The EU ruled in 2016 that Apple owed Ireland $16 billion in unpaid taxes, and a spokesman for the European Commission confirmed that Apple's repatriation payment to the USA will not change that ruling.
The company already spends tens of billions of dollars annually in the its home nation, but it's going to increase its spending activities in the country to $350 billion over a five-year period. It takes credit for the app economy that provides work for thousands of developers.
To at least some degree, Apple's statement probably was directly motivated by the tax cuts.
Apple will also boost the size of its Advanced Manufacturing Fund fivefold, to $5 billion, with the money earmarked to back expansion projects of suppliers in the US.
Apple said it will now use a large chunk of the overseas cash for U.S. investments.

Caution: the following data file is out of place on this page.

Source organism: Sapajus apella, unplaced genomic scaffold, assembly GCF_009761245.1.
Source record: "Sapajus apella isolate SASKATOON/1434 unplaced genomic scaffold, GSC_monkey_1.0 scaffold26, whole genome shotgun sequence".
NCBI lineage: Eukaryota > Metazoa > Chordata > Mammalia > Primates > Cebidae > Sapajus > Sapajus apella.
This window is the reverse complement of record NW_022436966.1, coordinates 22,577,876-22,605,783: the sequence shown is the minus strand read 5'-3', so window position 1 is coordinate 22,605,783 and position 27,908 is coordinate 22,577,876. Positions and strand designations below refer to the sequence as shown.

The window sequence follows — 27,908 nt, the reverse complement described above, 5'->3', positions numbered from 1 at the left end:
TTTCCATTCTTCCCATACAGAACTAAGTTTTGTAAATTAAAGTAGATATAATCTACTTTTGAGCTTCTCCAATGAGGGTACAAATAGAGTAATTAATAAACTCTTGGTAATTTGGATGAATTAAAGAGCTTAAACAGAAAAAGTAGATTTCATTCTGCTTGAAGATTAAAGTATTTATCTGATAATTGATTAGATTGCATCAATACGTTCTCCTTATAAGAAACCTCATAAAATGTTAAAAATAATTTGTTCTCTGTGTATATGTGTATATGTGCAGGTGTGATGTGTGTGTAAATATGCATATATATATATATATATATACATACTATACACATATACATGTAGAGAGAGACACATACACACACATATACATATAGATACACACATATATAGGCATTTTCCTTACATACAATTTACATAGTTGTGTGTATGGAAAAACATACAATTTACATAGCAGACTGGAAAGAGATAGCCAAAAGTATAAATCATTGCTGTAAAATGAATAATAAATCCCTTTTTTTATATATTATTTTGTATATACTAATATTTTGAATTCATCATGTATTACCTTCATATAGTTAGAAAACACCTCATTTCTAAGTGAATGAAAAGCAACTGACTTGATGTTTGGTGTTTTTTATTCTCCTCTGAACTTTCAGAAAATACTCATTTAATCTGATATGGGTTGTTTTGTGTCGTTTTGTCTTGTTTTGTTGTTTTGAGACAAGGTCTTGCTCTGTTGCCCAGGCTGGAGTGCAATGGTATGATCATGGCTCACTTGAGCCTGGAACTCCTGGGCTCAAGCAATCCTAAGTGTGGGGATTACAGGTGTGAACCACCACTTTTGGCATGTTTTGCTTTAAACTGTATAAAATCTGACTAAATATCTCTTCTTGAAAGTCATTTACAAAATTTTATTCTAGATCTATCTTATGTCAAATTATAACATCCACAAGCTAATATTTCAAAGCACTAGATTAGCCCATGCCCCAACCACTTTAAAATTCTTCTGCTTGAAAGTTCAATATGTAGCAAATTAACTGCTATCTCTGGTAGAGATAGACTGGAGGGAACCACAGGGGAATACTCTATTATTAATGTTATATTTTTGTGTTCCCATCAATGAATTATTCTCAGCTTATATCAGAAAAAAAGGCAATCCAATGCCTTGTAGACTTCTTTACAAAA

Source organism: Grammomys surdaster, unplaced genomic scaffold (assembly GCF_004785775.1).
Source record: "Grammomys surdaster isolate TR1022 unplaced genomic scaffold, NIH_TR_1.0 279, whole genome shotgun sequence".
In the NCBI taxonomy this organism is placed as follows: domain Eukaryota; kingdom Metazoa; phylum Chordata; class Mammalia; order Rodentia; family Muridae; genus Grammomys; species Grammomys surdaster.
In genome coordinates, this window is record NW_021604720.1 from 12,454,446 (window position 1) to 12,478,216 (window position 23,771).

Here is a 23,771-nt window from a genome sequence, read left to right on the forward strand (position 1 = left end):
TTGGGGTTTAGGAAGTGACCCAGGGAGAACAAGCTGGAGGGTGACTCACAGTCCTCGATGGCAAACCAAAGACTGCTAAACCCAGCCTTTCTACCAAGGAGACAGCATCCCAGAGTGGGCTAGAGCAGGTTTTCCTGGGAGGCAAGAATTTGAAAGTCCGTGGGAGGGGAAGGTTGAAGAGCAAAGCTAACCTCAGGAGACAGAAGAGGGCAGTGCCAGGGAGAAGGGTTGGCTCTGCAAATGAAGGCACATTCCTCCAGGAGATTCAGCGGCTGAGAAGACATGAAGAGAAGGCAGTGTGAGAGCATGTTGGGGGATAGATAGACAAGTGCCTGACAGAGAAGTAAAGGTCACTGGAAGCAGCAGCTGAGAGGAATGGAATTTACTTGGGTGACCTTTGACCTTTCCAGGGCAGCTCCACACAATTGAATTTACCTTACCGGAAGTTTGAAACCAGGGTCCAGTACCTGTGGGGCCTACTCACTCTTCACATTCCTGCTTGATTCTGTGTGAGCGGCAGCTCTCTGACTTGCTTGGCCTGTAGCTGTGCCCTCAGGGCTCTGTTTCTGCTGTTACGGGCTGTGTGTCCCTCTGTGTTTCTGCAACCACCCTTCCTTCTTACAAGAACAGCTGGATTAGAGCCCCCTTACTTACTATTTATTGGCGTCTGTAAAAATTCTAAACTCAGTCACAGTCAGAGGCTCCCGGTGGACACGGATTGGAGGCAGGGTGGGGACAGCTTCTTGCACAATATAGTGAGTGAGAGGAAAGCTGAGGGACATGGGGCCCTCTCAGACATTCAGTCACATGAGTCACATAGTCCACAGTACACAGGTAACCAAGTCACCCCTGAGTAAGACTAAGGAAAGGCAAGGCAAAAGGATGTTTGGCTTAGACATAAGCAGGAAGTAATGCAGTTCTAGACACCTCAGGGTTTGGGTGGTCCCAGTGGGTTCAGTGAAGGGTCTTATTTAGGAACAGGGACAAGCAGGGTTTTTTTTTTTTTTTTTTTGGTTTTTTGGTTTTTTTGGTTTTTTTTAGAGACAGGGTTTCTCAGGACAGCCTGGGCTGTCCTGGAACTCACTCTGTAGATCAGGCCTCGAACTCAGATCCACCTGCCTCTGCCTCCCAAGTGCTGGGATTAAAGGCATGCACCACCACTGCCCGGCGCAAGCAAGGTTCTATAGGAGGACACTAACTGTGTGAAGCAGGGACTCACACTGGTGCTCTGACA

The company plans to establish an Apple campus in a new location, which will initially house technical support for customers. But under the new tax law, the company can bring back the money at a reduced rate. Apple said it plans to spend $55 billion with US -based suppliers in 2018, up from $50 billion a year ago.
Late past year leaked financial documents known as the Paradise Papers revealed that Apple shifted much of its offshore wealth from Ireland to a tax haven in the British Isles.
€2,000 stock windfall for Apple Cork employees as tech giant repatriates cash to US.
He also attributed his policies for allowing Apple to bring "massive amounts of money" back into the U.S.
Later in 2016, then president-elect Donald Trump publicly called out Apple's reliance on China, telling The New York Times that he would "get Apple to build a big plant in the United States, or many big plants in the United States". They're not saying yet where this new campus will be built. The $38 billion Apple expects to pay to repatriate the $250 billion the company now holds offshore is not included in the $350 billion total.